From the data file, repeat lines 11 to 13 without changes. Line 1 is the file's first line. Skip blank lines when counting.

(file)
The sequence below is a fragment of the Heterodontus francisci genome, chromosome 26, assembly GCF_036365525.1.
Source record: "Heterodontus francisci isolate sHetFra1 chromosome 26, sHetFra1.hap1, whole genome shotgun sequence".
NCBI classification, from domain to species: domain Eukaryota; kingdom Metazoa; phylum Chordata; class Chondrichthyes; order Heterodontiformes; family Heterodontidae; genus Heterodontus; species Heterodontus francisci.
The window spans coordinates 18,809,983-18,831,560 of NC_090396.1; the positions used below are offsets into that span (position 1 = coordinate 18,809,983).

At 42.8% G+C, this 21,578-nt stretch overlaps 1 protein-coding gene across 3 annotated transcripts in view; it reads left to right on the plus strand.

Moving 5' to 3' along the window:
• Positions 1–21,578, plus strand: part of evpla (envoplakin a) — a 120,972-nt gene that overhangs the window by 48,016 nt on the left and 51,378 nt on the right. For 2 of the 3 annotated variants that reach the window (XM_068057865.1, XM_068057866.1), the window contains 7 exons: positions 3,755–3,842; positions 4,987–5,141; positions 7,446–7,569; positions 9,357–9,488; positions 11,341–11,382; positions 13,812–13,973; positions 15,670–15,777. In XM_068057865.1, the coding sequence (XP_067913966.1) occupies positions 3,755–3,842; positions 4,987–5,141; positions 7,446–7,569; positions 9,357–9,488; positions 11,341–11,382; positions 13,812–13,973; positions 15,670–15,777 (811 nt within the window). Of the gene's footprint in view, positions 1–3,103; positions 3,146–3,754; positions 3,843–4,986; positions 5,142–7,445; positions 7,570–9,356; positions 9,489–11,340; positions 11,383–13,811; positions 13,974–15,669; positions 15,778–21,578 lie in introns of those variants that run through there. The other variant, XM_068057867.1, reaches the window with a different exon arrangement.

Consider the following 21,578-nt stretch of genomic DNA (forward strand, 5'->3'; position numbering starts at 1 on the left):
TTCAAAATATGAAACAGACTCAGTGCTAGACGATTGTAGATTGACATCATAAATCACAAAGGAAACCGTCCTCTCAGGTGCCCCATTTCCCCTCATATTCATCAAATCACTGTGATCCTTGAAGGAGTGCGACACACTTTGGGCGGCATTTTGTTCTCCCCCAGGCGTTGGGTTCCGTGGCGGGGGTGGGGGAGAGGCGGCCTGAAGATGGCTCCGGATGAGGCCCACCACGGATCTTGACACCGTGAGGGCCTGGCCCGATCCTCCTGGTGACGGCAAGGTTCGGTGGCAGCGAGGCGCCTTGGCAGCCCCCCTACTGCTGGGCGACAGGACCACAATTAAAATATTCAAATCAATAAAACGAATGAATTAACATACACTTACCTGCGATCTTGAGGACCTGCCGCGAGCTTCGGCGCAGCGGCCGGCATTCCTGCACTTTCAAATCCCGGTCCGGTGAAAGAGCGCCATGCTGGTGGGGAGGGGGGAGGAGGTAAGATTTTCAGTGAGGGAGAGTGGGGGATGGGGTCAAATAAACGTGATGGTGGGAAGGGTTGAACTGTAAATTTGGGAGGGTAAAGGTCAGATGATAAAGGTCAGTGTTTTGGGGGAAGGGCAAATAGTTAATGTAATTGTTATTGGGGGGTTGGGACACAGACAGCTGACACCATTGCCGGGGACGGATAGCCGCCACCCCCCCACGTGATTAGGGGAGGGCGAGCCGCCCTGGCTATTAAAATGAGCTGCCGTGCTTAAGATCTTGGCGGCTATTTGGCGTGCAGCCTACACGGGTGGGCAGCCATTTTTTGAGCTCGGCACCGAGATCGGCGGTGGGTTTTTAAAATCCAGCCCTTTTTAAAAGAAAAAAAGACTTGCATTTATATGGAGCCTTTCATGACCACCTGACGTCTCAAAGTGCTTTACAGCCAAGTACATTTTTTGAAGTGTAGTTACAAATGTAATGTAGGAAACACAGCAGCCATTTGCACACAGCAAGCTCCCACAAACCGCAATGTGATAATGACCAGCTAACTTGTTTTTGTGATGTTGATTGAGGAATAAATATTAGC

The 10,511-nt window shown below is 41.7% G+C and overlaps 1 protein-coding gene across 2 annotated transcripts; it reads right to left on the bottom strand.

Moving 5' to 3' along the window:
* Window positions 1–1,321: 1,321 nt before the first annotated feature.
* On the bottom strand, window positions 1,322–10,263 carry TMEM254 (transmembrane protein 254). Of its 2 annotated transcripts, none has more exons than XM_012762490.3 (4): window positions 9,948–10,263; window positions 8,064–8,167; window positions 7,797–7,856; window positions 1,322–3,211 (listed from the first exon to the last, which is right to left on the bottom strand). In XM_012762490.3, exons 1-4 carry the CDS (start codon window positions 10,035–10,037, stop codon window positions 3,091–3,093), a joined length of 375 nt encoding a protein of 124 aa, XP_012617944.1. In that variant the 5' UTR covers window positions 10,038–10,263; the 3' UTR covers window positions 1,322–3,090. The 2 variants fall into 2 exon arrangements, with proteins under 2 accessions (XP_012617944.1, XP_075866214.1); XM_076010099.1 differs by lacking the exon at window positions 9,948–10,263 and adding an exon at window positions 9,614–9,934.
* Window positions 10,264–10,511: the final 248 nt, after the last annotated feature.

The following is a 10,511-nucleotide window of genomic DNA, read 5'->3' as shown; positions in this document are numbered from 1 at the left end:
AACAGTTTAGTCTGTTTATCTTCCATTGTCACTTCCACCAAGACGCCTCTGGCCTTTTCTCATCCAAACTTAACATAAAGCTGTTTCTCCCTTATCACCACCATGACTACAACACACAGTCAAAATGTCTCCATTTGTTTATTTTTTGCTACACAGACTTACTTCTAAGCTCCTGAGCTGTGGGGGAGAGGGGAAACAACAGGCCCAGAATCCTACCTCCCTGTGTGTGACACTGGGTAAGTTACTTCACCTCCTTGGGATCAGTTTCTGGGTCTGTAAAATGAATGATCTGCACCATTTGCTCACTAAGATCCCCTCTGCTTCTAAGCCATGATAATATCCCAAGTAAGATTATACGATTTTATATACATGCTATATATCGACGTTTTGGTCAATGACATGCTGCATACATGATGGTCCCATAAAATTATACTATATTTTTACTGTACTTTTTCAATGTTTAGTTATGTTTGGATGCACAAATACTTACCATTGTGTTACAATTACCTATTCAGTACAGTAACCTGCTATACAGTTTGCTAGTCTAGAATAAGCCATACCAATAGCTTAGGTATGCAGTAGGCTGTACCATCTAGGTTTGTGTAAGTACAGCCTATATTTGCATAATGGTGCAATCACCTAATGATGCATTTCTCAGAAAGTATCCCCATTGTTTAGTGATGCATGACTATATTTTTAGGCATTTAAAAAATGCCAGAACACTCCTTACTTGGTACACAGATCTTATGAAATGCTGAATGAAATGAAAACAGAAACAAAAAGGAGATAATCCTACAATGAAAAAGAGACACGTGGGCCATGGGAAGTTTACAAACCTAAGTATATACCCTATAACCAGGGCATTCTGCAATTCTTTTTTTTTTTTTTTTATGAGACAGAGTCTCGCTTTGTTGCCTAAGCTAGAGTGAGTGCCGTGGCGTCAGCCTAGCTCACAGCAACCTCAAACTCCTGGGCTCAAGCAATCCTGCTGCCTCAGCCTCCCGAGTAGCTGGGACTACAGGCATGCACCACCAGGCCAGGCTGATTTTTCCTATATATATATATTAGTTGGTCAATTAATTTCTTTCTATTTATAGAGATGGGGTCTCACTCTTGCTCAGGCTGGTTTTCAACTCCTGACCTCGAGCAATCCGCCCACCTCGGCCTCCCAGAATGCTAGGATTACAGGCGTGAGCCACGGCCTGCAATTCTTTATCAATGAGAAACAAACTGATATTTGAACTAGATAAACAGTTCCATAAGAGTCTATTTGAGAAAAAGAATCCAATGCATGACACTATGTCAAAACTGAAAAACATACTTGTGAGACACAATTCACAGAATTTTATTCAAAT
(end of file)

Moving 5' to 3' along the window:
* Window positions 1–1,321: 1,321 nt before the first annotated feature.
* On the bottom strand, window positions 1,322–10,263 carry TMEM254 (transmembrane protein 254). Of its 2 annotated transcripts, none has more exons than XM_012762490.3 (4): window positions 9,948–10,263; window positions 8,064–8,167; window positions 7,797–7,856; window positions 1,322–3,211 (listed from the first exon to the last, which is right to left on the bottom strand). In XM_012762490.3, exons 1-4 carry the CDS (start codon window positions 10,035–10,037, stop codon window positions 3,091–3,093), a joined length of 375 nt encoding a protein of 124 aa, XP_012617944.1. In that variant the 5' UTR covers window positions 10,038–10,263; the 3' UTR covers window positions 1,322–3,090. The 2 variants fall into 2 exon arrangements, with proteins under 2 accessions (XP_012617944.1, XP_075866214.1); XM_076010099.1 differs by lacking the exon at window positions 9,948–10,263 and adding an exon at window positions 9,614–9,934.